Nitrous: the race tuner’s biggest challenge

By Fergus Ogilvy, February 4, 2015 Starting a competition piston company in the second decade of this century could be a bleak proposition. Finding new customers isn’t easy. Engine builders have a stubborn tendency to remain faithful to their existing suppliers, unless something goes awry. You could play the game grimly and die of ulcers or you could play it with a light heart and dedication and perhaps survive without losing sleep. Gibtec Pistons, the Denver-based operation did exactly this. But they had one other valuable resource to rely upon: decades of experience at the competitive edge, including several ten-year development programs with NHRA Pro Stock teams But when asked where they see the biggest challenges in race engine tuning, company founder, Robbie Giebas, responds with one word: Nitrous!  Why so? “Well, the top tuners will tell you nitrous engines have never been completely mastered—there’s still an element of mystery about them. Nitrous oxide induction requires a totally different approach, and it’s a volatile science; if the tune-up is off a little, parts need replacing. “Unlike the turbo or blower guys, who might get fifty or sixty runs from their pistons, when those nitrous guys are really pushing hard they’re replacing rings every three or four runs—it resembles the Top Fuel class in many ways. If they ease off a little on the tune-up they’ll become uncompetitive. And when the racing gets close, they’ll routinely dismantle the engine after every pass. Leak-down tests, ring end-gap checks, raised ring lands, pinched rings these are constant topics in their world.” What provokes a raised ring land or a pinched ring? “Race... read more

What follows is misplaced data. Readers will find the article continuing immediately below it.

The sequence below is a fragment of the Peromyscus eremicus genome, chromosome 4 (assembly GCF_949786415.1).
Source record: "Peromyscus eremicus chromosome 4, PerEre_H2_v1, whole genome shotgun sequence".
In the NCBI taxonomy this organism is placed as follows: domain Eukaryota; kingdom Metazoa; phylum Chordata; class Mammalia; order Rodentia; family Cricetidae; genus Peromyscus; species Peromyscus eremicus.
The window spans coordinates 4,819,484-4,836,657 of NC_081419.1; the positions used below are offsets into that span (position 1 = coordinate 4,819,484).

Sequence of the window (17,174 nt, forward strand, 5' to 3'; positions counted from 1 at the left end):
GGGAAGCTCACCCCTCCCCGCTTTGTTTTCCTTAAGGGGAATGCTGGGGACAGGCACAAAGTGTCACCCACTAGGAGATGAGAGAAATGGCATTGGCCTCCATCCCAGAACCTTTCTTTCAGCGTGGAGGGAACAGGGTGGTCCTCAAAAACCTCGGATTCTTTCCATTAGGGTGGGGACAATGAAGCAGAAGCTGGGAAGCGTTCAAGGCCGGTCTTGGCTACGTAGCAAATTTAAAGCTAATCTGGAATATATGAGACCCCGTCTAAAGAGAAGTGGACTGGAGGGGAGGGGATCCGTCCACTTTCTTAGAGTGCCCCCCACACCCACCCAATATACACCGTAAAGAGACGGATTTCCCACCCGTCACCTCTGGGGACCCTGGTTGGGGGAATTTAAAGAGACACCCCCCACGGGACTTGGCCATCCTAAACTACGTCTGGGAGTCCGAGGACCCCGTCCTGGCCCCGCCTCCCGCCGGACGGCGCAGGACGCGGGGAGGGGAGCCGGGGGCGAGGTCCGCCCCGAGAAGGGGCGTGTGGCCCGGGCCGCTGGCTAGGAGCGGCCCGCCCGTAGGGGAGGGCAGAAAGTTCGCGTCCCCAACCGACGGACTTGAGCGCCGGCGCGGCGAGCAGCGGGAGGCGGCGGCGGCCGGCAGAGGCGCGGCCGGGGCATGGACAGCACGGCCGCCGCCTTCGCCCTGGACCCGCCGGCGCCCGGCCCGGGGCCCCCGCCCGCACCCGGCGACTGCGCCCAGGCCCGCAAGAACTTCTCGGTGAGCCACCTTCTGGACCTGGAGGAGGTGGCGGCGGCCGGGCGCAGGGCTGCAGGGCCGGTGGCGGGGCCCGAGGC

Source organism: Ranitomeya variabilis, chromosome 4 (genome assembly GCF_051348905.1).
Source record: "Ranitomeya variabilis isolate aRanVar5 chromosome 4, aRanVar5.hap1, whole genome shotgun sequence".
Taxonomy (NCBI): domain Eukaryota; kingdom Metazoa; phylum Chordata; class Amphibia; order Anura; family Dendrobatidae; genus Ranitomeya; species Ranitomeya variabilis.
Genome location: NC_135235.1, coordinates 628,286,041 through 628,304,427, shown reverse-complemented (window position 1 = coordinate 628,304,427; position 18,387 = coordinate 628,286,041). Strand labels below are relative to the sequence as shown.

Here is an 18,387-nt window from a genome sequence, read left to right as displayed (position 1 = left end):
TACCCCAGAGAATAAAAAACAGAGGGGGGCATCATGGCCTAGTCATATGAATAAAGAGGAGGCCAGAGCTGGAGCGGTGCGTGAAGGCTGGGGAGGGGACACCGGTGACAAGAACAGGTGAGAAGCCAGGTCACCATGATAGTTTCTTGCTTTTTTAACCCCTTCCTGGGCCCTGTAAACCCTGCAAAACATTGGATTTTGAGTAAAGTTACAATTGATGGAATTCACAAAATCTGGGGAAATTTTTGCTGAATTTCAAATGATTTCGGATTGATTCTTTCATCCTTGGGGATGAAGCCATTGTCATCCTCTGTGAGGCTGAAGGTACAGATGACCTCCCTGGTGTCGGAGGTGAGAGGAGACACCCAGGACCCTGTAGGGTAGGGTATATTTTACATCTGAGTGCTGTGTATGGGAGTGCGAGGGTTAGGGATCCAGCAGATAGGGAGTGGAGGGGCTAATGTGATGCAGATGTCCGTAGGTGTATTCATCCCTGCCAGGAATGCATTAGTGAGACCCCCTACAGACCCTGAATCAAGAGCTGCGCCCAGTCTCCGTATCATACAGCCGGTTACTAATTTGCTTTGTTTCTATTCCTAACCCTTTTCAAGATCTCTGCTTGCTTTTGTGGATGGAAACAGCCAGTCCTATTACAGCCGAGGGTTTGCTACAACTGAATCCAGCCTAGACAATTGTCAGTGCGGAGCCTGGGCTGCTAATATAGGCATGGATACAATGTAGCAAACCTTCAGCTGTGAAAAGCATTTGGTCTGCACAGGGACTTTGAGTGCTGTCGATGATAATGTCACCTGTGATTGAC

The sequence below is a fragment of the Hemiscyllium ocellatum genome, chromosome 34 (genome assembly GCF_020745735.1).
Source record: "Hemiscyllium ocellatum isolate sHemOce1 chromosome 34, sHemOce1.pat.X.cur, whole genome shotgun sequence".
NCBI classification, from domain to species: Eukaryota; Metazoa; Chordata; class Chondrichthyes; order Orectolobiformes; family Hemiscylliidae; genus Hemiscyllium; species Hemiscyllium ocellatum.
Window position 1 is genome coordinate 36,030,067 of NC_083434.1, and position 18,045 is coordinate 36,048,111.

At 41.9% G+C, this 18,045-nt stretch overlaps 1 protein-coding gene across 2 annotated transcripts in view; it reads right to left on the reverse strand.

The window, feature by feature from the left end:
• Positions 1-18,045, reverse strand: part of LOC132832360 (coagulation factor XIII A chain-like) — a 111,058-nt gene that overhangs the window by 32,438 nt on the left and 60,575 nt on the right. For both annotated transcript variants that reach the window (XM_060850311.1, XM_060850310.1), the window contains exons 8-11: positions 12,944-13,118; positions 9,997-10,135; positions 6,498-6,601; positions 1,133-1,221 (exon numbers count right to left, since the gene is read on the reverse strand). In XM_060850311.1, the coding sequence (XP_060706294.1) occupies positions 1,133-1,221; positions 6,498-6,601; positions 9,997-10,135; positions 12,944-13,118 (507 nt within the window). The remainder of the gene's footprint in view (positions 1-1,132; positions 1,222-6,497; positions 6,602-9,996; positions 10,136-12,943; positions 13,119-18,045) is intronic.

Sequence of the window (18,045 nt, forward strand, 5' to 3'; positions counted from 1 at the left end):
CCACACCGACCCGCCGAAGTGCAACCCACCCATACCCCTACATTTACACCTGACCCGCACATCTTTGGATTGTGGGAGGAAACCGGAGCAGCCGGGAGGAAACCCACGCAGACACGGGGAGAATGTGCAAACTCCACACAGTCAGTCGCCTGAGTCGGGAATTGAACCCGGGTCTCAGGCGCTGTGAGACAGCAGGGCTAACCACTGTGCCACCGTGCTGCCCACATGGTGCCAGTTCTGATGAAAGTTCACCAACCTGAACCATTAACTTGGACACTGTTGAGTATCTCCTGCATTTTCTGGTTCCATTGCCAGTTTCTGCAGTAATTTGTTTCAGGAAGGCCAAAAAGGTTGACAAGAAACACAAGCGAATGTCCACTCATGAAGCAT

Why we struggle: Surprise yourself by adopting the power of parallels